A Fortnight in the Land of My Forebears

Pilgrim on a Long, Long Journey

Kristine and I spent two weeks in the Holy Land in April of 2019. As I expected the climate, plant-life and terrain were identical to our home in Southern CA. It too enjoyed abundant precipitation that prior winter.

The flowers were flourishing. The waters rushed through the creek beds. It was a wonderful time of year to first visit this treasured land.

Many of the commercial signs were in English as well as Hebrew. We never felt isolated and always felt the warmth of the Israelis. Additionally our tour group included old friends and new ones.

I was struck by the splendor of the country: the rolling green hills of the Golan Heights; the silver-blue color of the Sea of Galilee (below) and the character/richness of the old city of Jerusalem. Above all, we felt God’s presence and peace which one Hebrew word best describes, shalom (שלום).

H. Robert Rubin, Amazon…

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Letters From Dachau by Clarice Wilsey with Bob Welch, a Book Review

I discovered by way of Bob Welch, the writer with whom Clarice Wilsey wrote the book, who, I have known since about 2006, that, this moving book had been published. I immediately bought it.

The book gave me a perspective on the Holocaust I had never studied, the experience of the physicians who entered Dachau upon its liberation. The daughter of one of those physicians is Clarice Wilsey. Her father spent weeks giving medical care to barely living victims of the Nazis. The experience cost her father a healthy family life as his PTSD went untreated for the remainder of his days.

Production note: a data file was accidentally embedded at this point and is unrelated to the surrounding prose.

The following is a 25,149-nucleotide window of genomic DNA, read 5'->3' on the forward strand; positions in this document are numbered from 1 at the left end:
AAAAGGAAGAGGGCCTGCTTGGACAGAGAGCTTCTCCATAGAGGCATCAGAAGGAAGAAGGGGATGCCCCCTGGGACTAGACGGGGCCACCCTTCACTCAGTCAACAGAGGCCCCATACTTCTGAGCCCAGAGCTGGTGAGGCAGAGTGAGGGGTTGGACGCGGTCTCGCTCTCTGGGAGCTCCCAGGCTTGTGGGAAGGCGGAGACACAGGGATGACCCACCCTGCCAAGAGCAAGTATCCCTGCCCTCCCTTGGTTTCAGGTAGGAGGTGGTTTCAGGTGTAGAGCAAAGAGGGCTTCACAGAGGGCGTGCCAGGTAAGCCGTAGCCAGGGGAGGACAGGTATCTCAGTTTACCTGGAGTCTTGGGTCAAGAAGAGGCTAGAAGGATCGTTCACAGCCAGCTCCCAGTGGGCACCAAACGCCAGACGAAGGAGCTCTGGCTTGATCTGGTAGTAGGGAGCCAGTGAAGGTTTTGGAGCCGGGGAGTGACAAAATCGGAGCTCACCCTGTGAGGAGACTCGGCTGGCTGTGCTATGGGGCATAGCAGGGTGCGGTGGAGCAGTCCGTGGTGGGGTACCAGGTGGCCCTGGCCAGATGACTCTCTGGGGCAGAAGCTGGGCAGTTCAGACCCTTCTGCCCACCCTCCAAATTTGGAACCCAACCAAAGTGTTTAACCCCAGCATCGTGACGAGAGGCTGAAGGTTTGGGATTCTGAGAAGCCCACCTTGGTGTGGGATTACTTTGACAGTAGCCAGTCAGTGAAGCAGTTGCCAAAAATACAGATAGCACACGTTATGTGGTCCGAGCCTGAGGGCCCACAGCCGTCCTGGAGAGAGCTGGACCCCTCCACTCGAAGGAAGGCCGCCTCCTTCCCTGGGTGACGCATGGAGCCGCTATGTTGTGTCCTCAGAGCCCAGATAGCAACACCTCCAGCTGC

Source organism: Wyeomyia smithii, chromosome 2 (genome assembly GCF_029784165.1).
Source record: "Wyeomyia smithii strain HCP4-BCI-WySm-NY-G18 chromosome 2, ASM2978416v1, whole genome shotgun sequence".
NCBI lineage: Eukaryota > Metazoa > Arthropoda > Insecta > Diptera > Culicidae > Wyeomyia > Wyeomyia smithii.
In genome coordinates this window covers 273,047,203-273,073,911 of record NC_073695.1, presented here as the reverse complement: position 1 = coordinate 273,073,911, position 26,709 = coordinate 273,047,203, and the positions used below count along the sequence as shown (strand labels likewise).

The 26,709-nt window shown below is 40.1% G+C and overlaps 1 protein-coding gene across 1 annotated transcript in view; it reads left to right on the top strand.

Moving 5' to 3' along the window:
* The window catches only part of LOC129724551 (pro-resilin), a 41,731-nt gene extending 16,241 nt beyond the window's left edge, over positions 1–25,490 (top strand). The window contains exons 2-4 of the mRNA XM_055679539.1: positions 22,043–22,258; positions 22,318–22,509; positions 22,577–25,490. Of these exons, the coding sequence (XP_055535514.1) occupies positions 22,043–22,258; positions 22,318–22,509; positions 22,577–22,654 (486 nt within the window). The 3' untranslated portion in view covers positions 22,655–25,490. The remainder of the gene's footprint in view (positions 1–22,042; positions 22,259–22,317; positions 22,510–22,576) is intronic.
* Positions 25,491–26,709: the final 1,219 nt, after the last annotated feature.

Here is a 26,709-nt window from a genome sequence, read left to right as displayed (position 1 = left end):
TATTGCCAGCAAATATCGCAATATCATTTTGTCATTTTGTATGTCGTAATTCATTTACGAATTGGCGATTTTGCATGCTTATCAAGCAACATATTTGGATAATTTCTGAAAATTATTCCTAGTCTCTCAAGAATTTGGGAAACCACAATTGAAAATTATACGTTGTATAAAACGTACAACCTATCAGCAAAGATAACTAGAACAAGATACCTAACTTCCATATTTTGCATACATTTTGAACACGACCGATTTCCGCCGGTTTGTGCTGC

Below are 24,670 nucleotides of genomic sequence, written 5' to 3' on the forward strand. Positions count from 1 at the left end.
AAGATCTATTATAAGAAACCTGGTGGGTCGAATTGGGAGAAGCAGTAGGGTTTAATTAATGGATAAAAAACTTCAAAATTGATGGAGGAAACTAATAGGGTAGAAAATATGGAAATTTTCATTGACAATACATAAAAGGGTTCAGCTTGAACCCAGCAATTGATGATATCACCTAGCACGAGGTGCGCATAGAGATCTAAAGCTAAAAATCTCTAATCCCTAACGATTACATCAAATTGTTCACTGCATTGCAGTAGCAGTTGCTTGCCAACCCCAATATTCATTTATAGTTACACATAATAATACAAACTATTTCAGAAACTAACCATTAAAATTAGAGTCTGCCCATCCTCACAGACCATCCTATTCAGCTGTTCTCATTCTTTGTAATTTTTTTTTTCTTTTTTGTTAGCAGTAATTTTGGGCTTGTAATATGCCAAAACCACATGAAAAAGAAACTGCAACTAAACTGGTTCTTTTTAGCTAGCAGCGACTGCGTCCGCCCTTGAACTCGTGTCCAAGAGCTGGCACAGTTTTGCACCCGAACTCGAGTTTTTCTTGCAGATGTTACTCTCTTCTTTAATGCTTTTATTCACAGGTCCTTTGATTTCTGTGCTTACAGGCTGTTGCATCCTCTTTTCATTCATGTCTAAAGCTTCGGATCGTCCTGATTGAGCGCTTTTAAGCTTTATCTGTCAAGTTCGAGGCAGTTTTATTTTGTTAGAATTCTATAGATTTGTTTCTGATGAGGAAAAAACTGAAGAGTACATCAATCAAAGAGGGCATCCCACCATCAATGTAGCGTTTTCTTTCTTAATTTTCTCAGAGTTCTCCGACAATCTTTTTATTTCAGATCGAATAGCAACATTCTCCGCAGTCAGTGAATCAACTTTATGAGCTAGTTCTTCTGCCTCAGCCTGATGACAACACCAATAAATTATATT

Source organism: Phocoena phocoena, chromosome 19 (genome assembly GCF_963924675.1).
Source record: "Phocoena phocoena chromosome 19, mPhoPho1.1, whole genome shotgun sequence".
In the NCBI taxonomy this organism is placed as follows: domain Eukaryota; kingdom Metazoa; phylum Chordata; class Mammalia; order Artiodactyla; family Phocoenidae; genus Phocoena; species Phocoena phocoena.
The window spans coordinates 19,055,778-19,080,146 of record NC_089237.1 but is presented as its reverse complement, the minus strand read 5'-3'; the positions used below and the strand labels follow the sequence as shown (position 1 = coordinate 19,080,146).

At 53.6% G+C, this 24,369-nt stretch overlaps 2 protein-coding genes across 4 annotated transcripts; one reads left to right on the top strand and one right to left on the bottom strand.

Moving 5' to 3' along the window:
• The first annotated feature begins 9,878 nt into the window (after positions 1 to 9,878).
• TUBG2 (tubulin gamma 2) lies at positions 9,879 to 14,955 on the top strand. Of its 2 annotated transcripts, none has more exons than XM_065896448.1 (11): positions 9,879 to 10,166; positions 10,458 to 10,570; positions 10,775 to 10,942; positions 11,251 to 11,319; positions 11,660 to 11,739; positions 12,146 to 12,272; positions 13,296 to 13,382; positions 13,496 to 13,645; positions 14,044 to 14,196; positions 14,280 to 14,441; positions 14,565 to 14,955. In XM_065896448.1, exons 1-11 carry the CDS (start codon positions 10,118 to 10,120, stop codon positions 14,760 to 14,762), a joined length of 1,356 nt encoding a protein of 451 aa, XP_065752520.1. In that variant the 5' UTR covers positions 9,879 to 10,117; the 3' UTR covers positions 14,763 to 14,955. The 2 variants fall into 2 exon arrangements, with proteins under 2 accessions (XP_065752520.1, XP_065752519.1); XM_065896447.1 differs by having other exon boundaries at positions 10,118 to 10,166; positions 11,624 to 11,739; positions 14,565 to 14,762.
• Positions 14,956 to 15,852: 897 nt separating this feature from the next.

She has taken that tragedy and written a book to primarily help the families who may be suffering with a traumatized father from warfare. It also was to fulfill her father’s hope that humanity never forgets the atrocities of the Nazis. Three hundred wartime letters sent by her father to her mother were exceedingly valuable in her efforts.

The book’s value goes way beyond the accurate history garnered. It is a deeply moving work you should not miss.

The Bomber Mafia by Malcolm Gladwell, a Book Review

I listened to the audiobook. Gladwell did his own reading. For me, it added an intangible to the experience, such that, this marvelous writer was even clearer. He seems the  sociological writer of our era, given, his excellence and wide audience.

Malcolm essentially, in what I feel is a very balanced narrative, looks at the ethics of bombing choices, then, WWII and briefly, now. His perspective provides a fascinating, informative peek at those issues in the hands of some key officers, particularly, Curtis LeMay.

To those who enjoy Gladwell, this work will not disappoint. It is well worth your valuable time.